December 19, 2018

Daily Domestics

 

 

In a tiny village deep in the Taihang Mountains, family members gather in the open-air front yard to share a meal, celebrating the autumn harvest.

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In villagers’ homes, simple wood-burning stoves are still used.

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小凹馍 “little concave buns”

Made with maize flour and Chinese chives

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莜面凉皮 naked oat glass noodles

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荞麦碗托 buckwheat starch jelly

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茴香烧饼 sesame flatbread with fennel

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In Shanxi, to prepare for the newlywed couple’s visit to the bride’s family home, her parents and relatives will make these flower buns by hand. The jujubes represent the parents’ wish that their daughter’s new life will be just as sweet.

枣花馍 flower buns with jujube

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In Shanghai, while daughter is at practice in school, mother prepares her favourite dishes in a tiny kitchen shared with three other families.

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红烧肉 “red braised pork belly”. The red colour comes from caramel, dark soy sauce, red yeast rice, or fermented bean curd.

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抻面  hand-pulled noodles

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In Sichuan, a son visits his father who works as a security guard. He’s brought homemade dishes. Father and son share a meal in the small guard booth.

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泡菜 “paocai” pickled vegetables

There are a thousand Hamlets in a thousand people’s eyes. In Sichuan, there are a thousand types of paocai in a thousand people’s homes. There’s paocai made from carrots, radish, lantern peppers, ginger, garlic, cabbage, bok choy, cucumber, and long beans. There’s paocai fermented over a couple of days, and then there’s paocai fermented over months. There’s paocai used for stewed carp, fried pork slices, and for soup. There’s paocai in glass jars, earthen jars, or waist-high vats. Paocai went as far back as the Three Kingdoms period.

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泡菜鱼 stewed fish in pickled vegetables

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泡椒凤爪 chicken feet with pickled peppers

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芽菜 pickled Chinese mustard

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燃面 “burning noodles”

Named as such because there’s a lot of oil in the noodles and they can, supposedly, start burning if lit. I like the version where the noodles are submerged in a thick layer of oil and entirely blanketed by chopped peppers.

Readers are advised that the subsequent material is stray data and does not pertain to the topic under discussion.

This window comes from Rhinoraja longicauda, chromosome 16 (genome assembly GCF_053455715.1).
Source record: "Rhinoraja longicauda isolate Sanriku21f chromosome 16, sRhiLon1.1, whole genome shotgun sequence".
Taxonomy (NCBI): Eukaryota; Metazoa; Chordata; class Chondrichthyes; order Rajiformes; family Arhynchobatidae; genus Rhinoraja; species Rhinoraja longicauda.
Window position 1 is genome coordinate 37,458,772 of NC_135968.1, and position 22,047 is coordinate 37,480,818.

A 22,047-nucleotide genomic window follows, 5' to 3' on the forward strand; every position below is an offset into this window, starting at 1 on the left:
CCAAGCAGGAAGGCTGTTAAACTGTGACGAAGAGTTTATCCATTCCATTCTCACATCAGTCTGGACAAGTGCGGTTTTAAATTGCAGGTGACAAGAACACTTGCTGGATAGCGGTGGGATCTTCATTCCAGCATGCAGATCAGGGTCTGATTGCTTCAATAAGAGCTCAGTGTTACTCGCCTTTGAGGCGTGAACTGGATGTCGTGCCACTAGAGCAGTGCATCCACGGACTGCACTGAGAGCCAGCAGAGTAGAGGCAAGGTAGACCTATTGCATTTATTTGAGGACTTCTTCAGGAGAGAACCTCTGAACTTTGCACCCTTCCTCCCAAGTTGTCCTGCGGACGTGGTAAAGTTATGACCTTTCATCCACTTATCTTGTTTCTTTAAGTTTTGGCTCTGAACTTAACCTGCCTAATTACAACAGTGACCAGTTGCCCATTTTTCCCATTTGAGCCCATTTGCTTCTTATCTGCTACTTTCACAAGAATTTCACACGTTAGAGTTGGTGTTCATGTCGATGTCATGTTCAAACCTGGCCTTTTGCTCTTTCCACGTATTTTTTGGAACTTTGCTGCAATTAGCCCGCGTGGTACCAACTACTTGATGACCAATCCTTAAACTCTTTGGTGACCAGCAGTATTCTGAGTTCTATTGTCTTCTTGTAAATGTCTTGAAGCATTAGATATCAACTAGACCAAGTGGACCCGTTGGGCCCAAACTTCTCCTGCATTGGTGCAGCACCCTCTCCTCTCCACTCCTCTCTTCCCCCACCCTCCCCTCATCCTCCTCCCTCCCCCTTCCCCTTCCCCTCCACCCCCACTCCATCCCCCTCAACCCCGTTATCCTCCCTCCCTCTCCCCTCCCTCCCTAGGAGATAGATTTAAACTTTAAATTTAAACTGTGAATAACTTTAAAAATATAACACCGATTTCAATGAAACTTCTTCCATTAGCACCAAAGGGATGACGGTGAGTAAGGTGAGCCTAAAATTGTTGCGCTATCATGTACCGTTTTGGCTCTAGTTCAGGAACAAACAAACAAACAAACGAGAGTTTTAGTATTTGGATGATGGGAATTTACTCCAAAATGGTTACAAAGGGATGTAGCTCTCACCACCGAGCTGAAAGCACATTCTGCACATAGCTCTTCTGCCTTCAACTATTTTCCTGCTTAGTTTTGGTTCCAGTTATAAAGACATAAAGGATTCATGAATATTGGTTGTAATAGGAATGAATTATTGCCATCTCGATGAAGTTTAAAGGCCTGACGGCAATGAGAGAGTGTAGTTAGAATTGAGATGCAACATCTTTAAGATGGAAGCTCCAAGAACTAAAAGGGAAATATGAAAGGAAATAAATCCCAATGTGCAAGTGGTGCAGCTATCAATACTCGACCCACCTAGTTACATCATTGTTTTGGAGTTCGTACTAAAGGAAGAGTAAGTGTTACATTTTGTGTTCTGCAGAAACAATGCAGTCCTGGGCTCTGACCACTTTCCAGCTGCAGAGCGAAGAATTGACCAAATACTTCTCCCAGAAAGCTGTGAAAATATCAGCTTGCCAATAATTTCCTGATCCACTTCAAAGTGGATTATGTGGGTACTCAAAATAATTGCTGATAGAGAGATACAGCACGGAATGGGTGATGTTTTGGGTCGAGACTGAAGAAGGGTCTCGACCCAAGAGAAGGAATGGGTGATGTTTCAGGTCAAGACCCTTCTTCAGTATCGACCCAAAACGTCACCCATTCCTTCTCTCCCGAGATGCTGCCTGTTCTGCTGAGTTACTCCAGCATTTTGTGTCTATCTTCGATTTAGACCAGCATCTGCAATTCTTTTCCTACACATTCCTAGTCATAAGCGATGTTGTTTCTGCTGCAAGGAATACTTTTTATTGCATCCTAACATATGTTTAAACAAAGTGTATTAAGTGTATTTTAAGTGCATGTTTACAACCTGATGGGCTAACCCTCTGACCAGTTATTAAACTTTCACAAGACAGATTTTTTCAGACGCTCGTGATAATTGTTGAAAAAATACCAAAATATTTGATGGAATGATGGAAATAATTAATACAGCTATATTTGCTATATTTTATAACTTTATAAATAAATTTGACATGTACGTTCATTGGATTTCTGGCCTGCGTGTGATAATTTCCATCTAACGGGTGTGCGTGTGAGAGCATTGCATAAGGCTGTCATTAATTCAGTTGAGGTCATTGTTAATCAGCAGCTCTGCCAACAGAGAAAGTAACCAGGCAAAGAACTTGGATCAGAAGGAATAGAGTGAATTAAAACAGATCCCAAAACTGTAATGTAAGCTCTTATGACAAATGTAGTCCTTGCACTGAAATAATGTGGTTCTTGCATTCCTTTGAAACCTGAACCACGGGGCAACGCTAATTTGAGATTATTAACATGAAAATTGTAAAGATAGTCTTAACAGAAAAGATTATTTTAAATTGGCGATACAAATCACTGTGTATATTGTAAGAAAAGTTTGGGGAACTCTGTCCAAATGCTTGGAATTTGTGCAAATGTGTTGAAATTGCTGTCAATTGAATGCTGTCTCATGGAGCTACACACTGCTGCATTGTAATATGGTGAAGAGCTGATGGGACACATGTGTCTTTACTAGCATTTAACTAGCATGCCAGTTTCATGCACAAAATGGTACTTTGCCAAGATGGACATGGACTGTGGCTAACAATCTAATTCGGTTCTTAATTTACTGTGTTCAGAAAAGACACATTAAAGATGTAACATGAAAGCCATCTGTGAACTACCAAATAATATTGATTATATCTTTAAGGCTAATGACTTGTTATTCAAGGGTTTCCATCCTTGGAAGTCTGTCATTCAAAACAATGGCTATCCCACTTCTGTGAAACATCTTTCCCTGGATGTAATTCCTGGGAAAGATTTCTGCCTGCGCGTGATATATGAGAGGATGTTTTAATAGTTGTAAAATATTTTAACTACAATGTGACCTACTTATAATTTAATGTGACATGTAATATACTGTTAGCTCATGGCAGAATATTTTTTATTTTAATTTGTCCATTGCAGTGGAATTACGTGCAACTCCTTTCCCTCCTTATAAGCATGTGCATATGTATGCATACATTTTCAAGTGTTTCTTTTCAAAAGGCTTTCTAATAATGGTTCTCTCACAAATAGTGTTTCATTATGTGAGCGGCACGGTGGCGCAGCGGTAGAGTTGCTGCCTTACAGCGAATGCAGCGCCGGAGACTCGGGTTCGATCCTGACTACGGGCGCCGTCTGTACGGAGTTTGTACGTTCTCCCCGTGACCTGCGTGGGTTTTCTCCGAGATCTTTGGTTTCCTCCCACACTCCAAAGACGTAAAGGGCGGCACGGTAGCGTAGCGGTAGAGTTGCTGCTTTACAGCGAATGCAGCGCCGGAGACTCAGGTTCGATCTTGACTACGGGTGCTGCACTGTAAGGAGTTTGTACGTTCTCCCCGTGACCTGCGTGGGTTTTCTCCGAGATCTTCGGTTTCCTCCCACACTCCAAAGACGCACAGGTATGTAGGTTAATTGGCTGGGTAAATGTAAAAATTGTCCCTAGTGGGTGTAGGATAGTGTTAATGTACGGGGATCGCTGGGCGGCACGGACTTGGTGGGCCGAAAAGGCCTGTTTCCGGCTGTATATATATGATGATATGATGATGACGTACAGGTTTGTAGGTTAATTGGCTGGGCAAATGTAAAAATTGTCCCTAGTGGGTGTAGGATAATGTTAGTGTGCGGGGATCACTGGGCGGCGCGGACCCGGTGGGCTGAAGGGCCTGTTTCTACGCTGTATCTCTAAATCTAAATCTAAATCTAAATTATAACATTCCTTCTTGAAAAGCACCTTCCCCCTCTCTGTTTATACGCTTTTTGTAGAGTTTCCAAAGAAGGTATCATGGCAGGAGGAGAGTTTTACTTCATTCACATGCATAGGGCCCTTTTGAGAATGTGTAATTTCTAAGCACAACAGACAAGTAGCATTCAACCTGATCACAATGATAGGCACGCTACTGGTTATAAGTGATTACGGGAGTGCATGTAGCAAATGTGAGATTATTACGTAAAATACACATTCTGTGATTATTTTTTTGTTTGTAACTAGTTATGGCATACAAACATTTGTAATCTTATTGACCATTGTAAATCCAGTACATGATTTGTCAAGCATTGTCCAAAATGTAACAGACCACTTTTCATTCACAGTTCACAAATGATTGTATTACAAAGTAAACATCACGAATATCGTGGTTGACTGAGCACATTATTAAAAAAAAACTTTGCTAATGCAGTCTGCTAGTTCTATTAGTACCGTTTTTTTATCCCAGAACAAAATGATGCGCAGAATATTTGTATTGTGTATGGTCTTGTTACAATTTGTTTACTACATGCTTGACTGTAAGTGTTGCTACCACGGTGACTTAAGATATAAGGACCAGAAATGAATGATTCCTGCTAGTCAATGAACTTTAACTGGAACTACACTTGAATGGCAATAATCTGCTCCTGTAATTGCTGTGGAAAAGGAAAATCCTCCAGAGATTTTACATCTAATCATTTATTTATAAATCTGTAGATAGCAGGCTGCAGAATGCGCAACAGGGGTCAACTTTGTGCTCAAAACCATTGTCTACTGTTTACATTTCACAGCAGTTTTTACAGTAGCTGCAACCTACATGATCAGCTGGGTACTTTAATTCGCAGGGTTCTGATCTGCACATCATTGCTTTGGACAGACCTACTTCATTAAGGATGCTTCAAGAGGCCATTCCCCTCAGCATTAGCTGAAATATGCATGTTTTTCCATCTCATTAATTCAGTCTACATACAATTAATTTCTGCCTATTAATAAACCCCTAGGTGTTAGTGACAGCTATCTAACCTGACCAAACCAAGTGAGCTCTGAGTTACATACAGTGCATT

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In Shandong, a 70-year-old grandma looks after her grandchildren alone in this farmhouse.

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西瓜酱 watermelon jam

Made from watermelon, soybean, ginger slices, Sichuan peppercorn, star anise, and chilli powder.

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In Liaoning, a housewife gathers ingredients for food near the river.

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野茭白 stems of Manchurian wild rice

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虾子焖茭白 shrimp roe stewed with Manchurian wild rice

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In Yangzhou, a farmer wades into the river to find another type of vegetable—cattail.

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蒲菜涨蛋 cattail omelette

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蒲菜水饺 cattail dumplings

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奶汤蒲菜 cattail in milky soup

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In a home in Macau, a father prepares dessert soup for his daughter and future son-in-law.

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陈皮红豆沙 red bean paste with tangerine peels

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红豆姜撞奶 ginger milk with red bean paste

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莲子龟苓膏 grass jelly with lotus seeds

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黑芝麻糊汤圆 black sesame with glutinous rice balls

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木瓜雪耳羹 soup with snow ear and papaya

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鹌鹑蛋白果糖水 dessert sop with quail eggs and gingko fruit

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In a marriage home in Zhuhai, two sets of parents compete to feed the mother of their granddaughter.

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黄糖糍粑 glutinous rice cake with brown sugar

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猪脚姜 stewed pig’s trotter with ginger

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冬瓜荷叶煲老鸭 old duck stewed with winter melon and lotus leaf

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霸王花煲猪腱 pork shank soup with pitahaya flower

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I started this post series to understand more about Chinese cuisine (there’re so many dishes I’ve never even heard of before), but it might have been a bad idea to do this while trying to go on a diet.

When you’re hungry and you don’t know how to cook:

hungry(1)

 

 

 

 

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About fmiswriting

One out of 1.4 billion voices.

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